$$\begin{array}{@{}rcl@{}} \text{Minimize} & &\sum_{i=1}^{p} w_{i} \sum_{j \in J_{i,0}} c_{j} \left(1 - x_{j} - z_{i} + 2 t_{i,j}\right) \\ &+& \sum_{i=1}^{p} w_{i} \sum_{j \in J_{i,1}} c_{j} \left(z_{i} + x_{j} - 2 t_{i,j}\right) \\ &+& \sum_{i=1}^{p} w_{i} \cdot \sum_{j \in \overline{J_{i,0}}} c_{j} \left(y_{j} + t_{i,j} - u_{i,j} \right) \\ &+& \sum_{i=1}^{p} w_{i} \cdot \sum_{j \in \overline{J_{i,1}}} c_{j} \left(1 - y_{j} - t_{i,j} +u_{i,j}\right) \\ \text{Subject to} & & \\ & &\forall_{1\le i\le p} \ \ \forall_{j\in J_{i,0}\cup J_{i,1}\cup\overline{J_{i,0}}\cup\overline{J_{i,1}}} \ \ t_{i,j}\le z_{i} \\ & &\forall_{1\le i\le p} \ \ \forall_{j\in J_{i,0}\cup J_{i,1}\cup\overline{J_{i,0}}\cup\overline{J_{i,1}}} \ \ t_{i,j}\le x_{j} \\ & &\forall_{1\le i\le p} \ \ \forall_{j\in J_{i,0}\cup J_{i,1}\cup\overline{J_{i,0}}\cup\overline{J_{i,1}}} \ \ t_{i,j}\ge x_{j} + z_{i} -1 \\ & &\forall_{1\le i\le p} \ \ \forall_{j\in \overline{J_{i,0}}\cup\overline{J_{i,1}}} \ \ u_{i,j}\le z_{i} \\ & &\forall_{1\le i\le p} \ \ \forall_{j\in \overline{J_{i,0}}\cup\overline{J_{i,1}}} \ \ u_{i,j}\le y_{j} \\ & &\forall_{1\le i\le p} \ \ \forall_{j\in \overline{J_{i,0}}\cup\overline{J_{i,1}}} \ \ u_{i,j}\ge y_{j} + z_{i} -1 \\ & & \text{all the variables \(x_{j}\), \(y_{j}\), \(z_{i}\), \(t_{i,j}\), \(u_{i,j}\)~:~binary} \end{array} $$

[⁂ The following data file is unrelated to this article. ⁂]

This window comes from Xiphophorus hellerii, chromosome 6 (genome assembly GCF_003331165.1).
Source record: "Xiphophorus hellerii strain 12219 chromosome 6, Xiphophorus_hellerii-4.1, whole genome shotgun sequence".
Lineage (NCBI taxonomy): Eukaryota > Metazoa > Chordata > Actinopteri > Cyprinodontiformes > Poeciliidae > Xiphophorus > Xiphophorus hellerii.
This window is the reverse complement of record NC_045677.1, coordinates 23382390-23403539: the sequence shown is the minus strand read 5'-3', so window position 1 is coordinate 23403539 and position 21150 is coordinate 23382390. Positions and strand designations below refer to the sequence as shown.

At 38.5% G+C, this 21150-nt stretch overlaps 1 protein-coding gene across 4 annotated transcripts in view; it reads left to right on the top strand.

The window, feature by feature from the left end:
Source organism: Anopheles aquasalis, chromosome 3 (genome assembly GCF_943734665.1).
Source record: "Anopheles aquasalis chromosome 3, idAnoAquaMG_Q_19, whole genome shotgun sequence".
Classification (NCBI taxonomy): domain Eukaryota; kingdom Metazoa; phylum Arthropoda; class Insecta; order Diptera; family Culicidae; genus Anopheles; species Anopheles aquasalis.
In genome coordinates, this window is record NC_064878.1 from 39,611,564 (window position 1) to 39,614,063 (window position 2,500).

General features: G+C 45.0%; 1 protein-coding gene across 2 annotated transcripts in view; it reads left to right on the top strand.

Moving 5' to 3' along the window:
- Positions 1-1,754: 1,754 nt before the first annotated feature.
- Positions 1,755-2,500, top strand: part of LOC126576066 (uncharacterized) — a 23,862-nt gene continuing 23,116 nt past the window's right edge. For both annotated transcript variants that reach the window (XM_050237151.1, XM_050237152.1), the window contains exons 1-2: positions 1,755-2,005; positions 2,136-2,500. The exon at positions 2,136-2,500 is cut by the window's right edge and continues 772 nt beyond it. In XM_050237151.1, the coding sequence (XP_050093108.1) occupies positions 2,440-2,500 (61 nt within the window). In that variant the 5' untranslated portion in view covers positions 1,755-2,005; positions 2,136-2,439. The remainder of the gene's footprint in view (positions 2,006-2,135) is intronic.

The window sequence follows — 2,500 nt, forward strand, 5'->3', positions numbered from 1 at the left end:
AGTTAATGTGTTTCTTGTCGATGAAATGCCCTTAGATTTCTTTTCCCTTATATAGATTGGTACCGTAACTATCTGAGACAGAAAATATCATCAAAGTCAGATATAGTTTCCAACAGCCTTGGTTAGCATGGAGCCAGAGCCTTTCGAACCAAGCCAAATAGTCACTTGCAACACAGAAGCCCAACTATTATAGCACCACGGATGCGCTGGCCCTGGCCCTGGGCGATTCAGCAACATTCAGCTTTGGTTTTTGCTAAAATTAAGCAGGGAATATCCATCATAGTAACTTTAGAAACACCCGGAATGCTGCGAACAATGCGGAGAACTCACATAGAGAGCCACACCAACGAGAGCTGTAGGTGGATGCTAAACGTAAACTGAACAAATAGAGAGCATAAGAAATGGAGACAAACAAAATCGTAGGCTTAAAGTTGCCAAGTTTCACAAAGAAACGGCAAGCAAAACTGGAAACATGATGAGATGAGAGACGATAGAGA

Let I be the set of all j{1,…,q} such that the j-th column of \(\tilde {B}\) is known to be intrinsically heterozygous. The number of variables in NewModelG is \(p + 2q - |I| + \sum _{i=1}^{p}\left (|J_{i,0}|+|J_{i,1}| + 2|\overline {J_{i,0}}| + 2|\overline {J_{i,1}}|\right)\) and so is that in OldModelG. Moreover, the number of constraints in NewModelG is \(\sum _{i=1}^{p} \left (|J_{i,0}| + |J_{i,1}| + 2|\overline {J_{i,0}}| + 2|\overline {J_{i,1}}|\right)\), while that in OldModelG is \(\sum _{i=1}^{p} \left (3|J_{i,0}| + 3|J_{i,1}| + 6|\overline {J_{i,0}}| + 6|\overline {J_{i,1}}|\right)\). So, NewModelG has significantly fewer constraints. Thus, it looks very promising that NewModelG can almost always be solved in much shorter time. In a later section, we will see that this is actually the case.

Results and discussion

To evaluate the efficiency of our new models and compare them against the previous bests, we have implemented both our models and Chen et al.’s models [27] with CPLEX-v12.6.3 (an ILP solver by IBM). In our experiments, we use both real datasets and simulated datasets among which some include hard instances, because we expect that the new and the old models show significant difference in performance for hard instances. Since solving hard instances takes long time and we want to speed up our experiments, we use two Linux (x64) desktop PCs in our experiments. One PC has Intel Xeon E5-2687W v4 CPU (3.00 GHz, 48 threads) and 252 GB RAM, while the other has Intel i7-3960X CPU (3.30 GHz, 12 threads) and 32 GB RAM. The former is used to solve real datasets, while the latter is used to solve simulated datasets. To guarantee that we can finish the experiments within a reasonable amount of time, we put a time limit of 1 day on the running time of CPLEX for each reduced block.